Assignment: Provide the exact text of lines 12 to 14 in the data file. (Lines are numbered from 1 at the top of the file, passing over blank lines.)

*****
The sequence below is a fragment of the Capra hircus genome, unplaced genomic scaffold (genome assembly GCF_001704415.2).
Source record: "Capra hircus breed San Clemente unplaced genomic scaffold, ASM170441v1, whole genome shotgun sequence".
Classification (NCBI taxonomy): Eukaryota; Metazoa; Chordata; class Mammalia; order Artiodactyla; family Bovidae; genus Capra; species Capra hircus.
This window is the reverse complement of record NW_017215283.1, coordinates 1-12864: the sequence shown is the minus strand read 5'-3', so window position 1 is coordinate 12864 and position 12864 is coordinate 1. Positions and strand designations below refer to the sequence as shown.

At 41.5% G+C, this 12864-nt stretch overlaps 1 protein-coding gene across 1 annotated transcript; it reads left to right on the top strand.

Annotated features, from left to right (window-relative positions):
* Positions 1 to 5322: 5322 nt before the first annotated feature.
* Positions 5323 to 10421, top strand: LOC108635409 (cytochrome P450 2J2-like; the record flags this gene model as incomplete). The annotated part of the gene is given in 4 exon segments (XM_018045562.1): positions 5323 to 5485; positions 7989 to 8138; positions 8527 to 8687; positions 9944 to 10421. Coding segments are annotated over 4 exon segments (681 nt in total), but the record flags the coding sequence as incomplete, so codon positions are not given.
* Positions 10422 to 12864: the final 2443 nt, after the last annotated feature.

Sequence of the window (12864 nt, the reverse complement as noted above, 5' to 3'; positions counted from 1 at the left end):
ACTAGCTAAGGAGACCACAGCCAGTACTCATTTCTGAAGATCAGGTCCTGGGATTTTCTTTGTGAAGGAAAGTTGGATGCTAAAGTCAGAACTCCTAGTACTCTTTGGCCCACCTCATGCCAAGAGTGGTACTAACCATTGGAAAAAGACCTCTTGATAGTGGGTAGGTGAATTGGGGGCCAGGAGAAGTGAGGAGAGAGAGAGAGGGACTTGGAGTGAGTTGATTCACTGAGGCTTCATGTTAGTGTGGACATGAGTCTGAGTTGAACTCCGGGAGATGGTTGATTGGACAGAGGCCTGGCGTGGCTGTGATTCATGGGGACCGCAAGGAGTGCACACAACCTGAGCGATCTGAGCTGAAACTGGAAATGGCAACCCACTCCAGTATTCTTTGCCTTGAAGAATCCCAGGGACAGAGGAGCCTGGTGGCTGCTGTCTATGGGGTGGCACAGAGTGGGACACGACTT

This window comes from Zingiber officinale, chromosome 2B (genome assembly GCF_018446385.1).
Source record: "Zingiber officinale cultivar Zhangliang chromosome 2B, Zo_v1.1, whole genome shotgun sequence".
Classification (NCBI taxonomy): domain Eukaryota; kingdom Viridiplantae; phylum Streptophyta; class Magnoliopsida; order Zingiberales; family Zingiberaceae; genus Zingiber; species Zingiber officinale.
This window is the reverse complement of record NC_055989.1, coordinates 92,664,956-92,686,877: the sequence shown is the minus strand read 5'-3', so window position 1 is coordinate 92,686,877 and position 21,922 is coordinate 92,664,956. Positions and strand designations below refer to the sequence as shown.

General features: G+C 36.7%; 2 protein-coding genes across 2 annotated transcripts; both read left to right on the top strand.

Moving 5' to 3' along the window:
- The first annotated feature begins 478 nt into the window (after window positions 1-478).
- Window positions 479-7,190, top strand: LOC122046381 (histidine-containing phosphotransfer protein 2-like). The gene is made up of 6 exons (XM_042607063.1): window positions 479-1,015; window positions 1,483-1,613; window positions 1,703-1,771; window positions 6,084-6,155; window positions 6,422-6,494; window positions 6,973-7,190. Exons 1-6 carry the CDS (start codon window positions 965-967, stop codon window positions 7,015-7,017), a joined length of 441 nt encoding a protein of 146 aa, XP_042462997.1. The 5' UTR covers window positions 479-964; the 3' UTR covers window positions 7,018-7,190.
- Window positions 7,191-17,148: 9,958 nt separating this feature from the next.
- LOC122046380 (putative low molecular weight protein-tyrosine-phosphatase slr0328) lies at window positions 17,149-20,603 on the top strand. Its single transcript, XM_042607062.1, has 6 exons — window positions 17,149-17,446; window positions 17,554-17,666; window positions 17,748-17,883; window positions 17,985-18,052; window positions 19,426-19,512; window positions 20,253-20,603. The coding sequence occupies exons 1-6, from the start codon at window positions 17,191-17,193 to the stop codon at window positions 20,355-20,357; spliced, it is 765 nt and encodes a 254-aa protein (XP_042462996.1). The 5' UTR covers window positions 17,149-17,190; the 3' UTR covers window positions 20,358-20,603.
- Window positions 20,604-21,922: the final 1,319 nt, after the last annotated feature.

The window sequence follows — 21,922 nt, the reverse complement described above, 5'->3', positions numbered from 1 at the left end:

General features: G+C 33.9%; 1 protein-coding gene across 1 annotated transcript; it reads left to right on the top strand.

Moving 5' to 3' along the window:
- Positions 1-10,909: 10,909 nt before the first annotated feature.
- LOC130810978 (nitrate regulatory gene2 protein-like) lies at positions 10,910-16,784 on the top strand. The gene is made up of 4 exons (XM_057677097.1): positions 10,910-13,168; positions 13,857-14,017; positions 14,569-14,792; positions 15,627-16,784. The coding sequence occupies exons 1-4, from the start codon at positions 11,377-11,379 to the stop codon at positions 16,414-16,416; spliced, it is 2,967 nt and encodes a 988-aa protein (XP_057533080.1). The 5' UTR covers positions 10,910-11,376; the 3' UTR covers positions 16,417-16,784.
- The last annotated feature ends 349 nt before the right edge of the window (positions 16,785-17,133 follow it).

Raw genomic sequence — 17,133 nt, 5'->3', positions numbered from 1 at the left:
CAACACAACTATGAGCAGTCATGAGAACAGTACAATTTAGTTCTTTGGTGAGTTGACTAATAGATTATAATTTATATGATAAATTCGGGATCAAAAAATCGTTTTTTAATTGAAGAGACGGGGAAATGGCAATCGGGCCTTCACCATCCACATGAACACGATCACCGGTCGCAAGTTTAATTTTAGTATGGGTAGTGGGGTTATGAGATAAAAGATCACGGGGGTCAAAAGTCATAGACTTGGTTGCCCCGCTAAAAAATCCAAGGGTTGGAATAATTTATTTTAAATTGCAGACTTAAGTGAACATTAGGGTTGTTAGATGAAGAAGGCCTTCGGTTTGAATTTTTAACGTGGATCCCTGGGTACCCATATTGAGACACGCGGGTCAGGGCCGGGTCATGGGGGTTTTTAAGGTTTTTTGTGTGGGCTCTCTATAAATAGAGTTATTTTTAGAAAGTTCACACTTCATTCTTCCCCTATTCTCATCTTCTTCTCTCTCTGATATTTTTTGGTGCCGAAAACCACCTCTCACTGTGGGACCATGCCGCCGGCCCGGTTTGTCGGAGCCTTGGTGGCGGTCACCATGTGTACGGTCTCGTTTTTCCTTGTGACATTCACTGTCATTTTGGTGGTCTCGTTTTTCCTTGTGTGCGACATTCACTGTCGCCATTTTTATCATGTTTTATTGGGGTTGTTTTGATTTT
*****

This window comes from Zingiber officinale, chromosome 2B (genome assembly GCF_018446385.1).
Source record: "Zingiber officinale cultivar Zhangliang chromosome 2B, Zo_v1.1, whole genome shotgun sequence".
Classification (NCBI taxonomy): domain Eukaryota; kingdom Viridiplantae; phylum Streptophyta; class Magnoliopsida; order Zingiberales; family Zingiberaceae; genus Zingiber; species Zingiber officinale.